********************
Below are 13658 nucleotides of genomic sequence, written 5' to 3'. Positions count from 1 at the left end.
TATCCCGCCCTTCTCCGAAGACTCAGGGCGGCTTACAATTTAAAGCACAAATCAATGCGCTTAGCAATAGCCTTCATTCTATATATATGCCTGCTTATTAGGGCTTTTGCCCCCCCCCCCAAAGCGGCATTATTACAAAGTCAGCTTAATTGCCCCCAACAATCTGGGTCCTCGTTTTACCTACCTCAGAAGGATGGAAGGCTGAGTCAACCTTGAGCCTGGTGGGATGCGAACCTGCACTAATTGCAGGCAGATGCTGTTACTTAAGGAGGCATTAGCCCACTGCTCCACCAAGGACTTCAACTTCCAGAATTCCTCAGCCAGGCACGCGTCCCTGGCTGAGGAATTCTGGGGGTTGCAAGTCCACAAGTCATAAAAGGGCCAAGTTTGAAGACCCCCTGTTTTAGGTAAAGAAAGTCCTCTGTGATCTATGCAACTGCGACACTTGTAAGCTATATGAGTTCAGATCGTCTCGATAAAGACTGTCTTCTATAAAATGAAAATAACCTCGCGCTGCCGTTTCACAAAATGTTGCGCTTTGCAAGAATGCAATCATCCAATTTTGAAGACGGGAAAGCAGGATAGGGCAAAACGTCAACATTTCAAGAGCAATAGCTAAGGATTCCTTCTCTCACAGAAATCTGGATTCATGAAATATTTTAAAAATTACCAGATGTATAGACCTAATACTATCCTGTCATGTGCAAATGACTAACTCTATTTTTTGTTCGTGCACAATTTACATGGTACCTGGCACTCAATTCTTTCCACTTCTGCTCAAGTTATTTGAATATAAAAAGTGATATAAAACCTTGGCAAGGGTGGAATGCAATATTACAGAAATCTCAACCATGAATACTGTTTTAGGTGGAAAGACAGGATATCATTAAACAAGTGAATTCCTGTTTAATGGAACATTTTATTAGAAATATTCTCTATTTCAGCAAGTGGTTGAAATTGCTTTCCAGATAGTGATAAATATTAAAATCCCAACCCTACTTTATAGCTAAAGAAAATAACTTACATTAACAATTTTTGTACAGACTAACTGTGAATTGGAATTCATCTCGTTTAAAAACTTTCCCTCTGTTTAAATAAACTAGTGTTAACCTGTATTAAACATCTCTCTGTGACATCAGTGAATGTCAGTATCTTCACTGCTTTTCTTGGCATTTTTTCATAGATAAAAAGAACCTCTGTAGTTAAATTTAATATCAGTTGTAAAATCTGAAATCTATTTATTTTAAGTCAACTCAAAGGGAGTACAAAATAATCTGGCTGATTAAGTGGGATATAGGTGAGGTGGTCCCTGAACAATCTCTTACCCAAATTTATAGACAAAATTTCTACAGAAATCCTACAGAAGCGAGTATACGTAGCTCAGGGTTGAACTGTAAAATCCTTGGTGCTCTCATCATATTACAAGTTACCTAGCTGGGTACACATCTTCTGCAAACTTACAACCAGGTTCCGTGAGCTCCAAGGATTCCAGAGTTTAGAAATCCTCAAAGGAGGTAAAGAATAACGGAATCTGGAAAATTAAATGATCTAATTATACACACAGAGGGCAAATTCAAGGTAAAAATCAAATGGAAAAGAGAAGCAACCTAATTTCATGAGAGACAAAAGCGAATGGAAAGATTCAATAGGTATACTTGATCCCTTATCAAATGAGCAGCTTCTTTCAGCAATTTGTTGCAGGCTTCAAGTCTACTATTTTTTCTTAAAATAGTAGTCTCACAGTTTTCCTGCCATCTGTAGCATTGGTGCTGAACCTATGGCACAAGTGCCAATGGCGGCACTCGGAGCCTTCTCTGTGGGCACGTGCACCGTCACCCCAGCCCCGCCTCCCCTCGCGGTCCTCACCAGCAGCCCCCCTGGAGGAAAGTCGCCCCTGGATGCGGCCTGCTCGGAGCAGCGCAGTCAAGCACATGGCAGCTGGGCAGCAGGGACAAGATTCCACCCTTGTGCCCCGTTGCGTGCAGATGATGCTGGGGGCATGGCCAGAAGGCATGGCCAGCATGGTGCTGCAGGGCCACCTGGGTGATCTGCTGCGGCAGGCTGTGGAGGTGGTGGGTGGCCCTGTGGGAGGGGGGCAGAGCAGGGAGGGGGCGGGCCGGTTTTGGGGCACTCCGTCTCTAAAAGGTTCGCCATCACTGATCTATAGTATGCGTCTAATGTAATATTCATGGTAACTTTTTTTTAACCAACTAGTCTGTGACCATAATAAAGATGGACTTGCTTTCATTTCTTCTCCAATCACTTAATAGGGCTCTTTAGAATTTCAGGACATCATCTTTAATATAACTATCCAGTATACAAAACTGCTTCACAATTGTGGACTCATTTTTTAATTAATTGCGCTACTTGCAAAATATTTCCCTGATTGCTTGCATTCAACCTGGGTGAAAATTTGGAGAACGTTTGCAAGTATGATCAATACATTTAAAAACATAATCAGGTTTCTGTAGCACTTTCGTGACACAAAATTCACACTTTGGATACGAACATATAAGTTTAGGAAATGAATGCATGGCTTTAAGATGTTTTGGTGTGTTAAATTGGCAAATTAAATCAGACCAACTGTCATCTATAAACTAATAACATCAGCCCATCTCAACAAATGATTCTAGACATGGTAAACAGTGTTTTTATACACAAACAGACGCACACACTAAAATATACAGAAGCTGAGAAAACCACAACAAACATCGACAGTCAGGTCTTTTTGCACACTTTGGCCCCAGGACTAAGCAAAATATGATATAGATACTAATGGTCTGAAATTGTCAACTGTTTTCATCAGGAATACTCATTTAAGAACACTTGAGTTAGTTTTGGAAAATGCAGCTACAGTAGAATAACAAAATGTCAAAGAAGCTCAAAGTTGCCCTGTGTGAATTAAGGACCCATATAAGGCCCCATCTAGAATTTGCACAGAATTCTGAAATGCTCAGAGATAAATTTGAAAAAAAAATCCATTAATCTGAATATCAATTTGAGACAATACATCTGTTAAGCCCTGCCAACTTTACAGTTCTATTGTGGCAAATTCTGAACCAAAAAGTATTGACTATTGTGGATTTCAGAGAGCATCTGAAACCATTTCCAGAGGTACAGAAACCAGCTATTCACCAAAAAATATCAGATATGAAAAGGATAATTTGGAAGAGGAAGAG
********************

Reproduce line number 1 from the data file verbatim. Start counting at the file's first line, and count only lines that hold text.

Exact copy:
Below are 13658 nucleotides of genomic sequence, written 5' to 3'. Positions count from 1 at the left end.